2. Windows Mobile 6.5 IE.   Much to my suprise, OOTB, the phone is configured with Opera 9.5 as the default browser.   I decided to try IE with the touchscreen “Zoom bar” (more on that later).    IE was configured in desktop mode, but it basically crashed the first time a tried it, and pretty much everytime after that.   I finally switched IE to mobile mode, and it was much happier.   As mentioned above, I only use it to read now.
  3. Opera 9.5:   As I was writing this, I went to the Opera web site and just downloaded the 10.3 Beta.   Although it doesn’t crash, I was disappointed at the performance.   Also, it seems very reluctant to use the WiFi interface (I haven’t put a sniffer on my network to prove this), but I notice no difference when I hook up to WiFi in the Opera browser performance, while BeyondPod and Skyfire scream on the WiFi connection.
  4. Touchscreen Performance: Best I can tell, the key problem with the phone (and WM 6.1) is the response time to touch actions.   Sure, the WM UI isn’t designed for a touch screen, and things generally work better when using the stylus, but there’s a terrible delay when using a browser between when you slide your finger across the “Zoom bar” and when the action actually takes place.    There are a number of hacks you can make to the phone to improve performance.   I guess I don’t understand why these aren’t done OOTB.
  5. FM Radio.   Why waste the electronics space when every FM station in the western world also has an Internet stream? Also there’s no way to enter a radio station address, you can only search?   Create more space for heat dissipation, and turn up the processor clock.

Overall, I’m quite happy with the upgrade from the Samsung Blackjack, especially given the cost (OK, it was actually $38 in sales tax).   Two of my three goals were hit head on: bigger screen & WiFI support.    Bonus value was a better keyboard and better BT connectivity.    I haven’t given up hope on the web browser just yet.    I now have Opera 10.3 to play with and WM 7 is around the corner and looking compelling.   And if for some reason they don’t make the upgrade available, then I can always reprogram the ROM and install Android…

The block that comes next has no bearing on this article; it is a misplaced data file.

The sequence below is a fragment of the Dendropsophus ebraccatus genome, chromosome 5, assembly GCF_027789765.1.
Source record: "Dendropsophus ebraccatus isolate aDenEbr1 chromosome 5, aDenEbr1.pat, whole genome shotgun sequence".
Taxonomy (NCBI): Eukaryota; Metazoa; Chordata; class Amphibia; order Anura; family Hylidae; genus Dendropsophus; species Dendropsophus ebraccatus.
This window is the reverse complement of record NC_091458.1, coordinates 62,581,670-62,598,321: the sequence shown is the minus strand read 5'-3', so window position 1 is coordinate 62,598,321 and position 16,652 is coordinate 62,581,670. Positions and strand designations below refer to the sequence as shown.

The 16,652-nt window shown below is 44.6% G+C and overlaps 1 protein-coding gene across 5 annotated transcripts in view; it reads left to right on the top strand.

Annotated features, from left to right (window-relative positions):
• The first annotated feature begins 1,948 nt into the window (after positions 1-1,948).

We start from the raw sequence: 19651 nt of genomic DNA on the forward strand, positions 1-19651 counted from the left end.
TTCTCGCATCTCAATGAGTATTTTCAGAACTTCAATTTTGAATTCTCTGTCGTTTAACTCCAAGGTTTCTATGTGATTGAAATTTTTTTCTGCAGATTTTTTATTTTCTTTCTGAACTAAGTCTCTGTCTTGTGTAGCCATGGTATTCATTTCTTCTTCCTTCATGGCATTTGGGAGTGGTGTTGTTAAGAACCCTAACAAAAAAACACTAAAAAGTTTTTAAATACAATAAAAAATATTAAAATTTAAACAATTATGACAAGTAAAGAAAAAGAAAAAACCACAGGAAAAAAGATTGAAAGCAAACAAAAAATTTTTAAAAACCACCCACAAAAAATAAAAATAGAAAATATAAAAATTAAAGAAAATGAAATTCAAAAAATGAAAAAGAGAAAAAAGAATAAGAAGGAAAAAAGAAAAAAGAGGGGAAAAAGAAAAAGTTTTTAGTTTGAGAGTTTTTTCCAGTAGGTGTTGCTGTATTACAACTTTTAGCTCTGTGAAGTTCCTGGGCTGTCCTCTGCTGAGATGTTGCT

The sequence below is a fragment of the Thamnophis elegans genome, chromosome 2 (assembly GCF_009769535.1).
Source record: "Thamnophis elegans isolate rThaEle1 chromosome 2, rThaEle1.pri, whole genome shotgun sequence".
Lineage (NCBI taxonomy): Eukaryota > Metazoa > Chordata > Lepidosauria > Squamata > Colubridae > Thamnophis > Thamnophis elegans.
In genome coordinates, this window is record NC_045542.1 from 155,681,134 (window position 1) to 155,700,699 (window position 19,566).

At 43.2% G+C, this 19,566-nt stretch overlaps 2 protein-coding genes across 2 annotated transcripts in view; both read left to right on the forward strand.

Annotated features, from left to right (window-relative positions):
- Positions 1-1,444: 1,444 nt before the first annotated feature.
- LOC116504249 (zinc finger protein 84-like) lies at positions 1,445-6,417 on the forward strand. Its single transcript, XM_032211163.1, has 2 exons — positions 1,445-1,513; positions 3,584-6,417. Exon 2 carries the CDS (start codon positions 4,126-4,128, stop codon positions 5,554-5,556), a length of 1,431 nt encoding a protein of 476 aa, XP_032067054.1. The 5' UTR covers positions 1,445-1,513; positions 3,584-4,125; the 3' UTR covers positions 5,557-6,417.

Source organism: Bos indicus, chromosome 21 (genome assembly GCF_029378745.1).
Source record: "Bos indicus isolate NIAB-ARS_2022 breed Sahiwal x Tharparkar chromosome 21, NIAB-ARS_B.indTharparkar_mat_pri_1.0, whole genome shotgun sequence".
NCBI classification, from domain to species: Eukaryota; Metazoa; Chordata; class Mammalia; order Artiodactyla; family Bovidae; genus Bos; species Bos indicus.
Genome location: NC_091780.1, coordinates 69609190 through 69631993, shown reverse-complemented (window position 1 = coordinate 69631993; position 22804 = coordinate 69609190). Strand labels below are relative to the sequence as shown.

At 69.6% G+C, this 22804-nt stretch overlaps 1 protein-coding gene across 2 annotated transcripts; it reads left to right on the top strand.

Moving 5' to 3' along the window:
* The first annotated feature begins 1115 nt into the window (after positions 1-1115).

Microsoft: You can’t play Apple’s Game

So I read the NY Times Zune HD review last week and I hope every Microsoft employee is experiencing the embarrassment I feel for them.  The feature set reeks of committee compromise.   It’s obvious that so many different parts of Microsoft needed to have their say in the Zune design that none of them won, and the goal became to make the second best media player in the world by copying a couple features from the best one.    Rather than play up Microsoft’s strengths against Apples weaknesses, the Zune HD tried to hit all the IPod’s strong points, and comes out second best.   Somehow, even in Job’s absence, Apple was still able to maintain rigid control over every touch, click and byte over every product they make.   This IS NOT Microsoft’s strength and they will fail trying to emulate it.

What Microsoft does best is give their development community fantastic tools for expanding the platform.   This is the one area where Apple still lags far behind Microsoft.   I say this as a Mac enterprise application developer who is currently suffering the pain of lack of binaries compatibility between 10.4, 10.5 and 10.6.   But if I believe this review, Microsoft has abandoned developers for the Zune HD.

One example I have to mention is NControl.   This is the best remote control application I’ve seen for Windows Media Center.  And BTW, it runs on the IPod/IPhone platform.   Where is the Zune version?   Sorry, you can’t even start working on it yet because according to David Pogue the development environment and Zune app store is closed.   I have a very difficult time believing this, especially when I see other announcements about XNA Game Studio and the like.   If this isn’t true, Microsoft needs to get the NY Times to correct that part of the article.

So where can Microsoft trump Apple?   The one evil thing Apple does is lock it’s users into a box which they are not allowed to escape.   Now, Apple marketing does a wonderful job convincing customers they really want to live in that box, and life will be better if they just give Apple their credit card numbers, and never leave the box.    Google has already begun to play on that theme by making Android as wide open as possible, and they must snicker every time the see Microsoft try to pull the Apple trick.    But there are at least three places Microsoft can win while making Apple look like the evil empire. Learn more about worldwide business marketing right here